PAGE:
Linked by Thom Holwerda on Sun 10th Feb 2013 22:18 UTC, submitted by Nth_Man
Hardware, Embedded Systems " bricked a Samsung laptop today. Unlike most of the reported cases of Samsung laptops refusing to boot, I never booted Linux on it - all experimentation was performed under Windows. It seems that the bug we've been seeing is simultaneously simpler in some ways and more complicated in others than we'd previously realised." On a related note, the Linux Foundation's UEFI secure boot system has been released.
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UEFI malware uses
by Nth_Man on Mon 11th Feb 2013 08:52 UTC
Nth_Man
Member since:
2010-05-16

That Samsung UEFI problem also brings possibilities for malware people. "Pay or get bricked" or "do this or get bricked" or "my computer is bricked" sounds really bad. If someone has a Samsung computer with UEFI, he'd better think about returning it.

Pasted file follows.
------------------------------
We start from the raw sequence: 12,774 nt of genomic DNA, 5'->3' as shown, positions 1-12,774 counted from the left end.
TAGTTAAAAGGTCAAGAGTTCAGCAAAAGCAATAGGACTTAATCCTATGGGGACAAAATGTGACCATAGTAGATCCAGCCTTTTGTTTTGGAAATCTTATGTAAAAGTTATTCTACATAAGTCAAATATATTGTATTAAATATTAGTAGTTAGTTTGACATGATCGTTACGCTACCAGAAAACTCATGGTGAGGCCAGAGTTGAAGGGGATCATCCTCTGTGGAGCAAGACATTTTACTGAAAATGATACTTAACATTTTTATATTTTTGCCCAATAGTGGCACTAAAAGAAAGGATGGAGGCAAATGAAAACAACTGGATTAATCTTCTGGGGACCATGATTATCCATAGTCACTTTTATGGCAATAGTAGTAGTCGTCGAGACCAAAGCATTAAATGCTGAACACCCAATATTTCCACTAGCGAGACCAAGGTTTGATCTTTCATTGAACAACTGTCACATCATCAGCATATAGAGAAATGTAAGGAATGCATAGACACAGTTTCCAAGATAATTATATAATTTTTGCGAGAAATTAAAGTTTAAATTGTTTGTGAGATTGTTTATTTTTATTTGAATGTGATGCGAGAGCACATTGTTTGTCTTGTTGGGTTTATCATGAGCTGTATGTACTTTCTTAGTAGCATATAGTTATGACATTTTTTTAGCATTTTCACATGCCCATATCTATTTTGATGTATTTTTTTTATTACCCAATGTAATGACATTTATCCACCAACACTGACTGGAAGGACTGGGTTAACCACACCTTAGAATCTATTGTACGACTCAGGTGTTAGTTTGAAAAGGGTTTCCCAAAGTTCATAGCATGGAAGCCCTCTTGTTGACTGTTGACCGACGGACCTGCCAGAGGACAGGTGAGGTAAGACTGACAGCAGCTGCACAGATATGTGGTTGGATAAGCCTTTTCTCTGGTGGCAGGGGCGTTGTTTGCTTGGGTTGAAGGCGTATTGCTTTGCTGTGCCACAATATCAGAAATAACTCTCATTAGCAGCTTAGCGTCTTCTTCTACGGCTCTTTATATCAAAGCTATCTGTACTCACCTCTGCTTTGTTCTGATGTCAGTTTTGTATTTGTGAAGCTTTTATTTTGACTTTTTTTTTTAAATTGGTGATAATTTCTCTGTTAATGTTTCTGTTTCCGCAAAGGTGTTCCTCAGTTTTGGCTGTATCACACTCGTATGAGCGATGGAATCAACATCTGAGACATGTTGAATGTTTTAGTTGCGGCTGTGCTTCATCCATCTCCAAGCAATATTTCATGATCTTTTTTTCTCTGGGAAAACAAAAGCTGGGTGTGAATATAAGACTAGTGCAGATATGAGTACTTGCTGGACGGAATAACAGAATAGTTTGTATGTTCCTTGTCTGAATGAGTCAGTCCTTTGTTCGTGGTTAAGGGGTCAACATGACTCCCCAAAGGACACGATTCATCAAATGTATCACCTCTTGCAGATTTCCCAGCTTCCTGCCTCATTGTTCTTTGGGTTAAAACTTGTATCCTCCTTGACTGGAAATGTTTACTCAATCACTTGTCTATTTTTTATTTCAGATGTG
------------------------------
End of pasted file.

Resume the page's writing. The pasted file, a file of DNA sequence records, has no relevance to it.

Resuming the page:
Reply Score: 3

RE: UEFI malware uses
by Gone fishing on Mon 11th Feb 2013 18:58 in reply to "UEFI malware uses"
Gone fishing Member since:
2006-02-22

Doesn't secure boot do this by design? For average users one of the worst thing they perceive can happen, is their box wont boot. Secure boot means that if there is a change in the booting system, kernel etc then the box wont boot.

Am I alone in thinking this leaves lots of opportunities for ransom maleware and general bad behaviour? Is the solution worse tan the problem?

Reply Parent Score: 3

RE[2]: UEFI malware uses
by Nth_Man on Mon 11th Feb 2013 20:38 in reply to "RE: UEFI malware uses"
Nth_Man Member since:
2010-05-16

Am I alone in thinking this leaves lots of opportunities for ransom malware and general bad behaviour?

No, you're not alone. "Bricking" a Samsung UEFI computer is very, very harmful and "secure boot"+UEFI can also cause harmful "not booting" problems even without the Samsung UEFI bug.

Is the solution worse tan the problem?

I think so, too.

Reply Parent Score: 3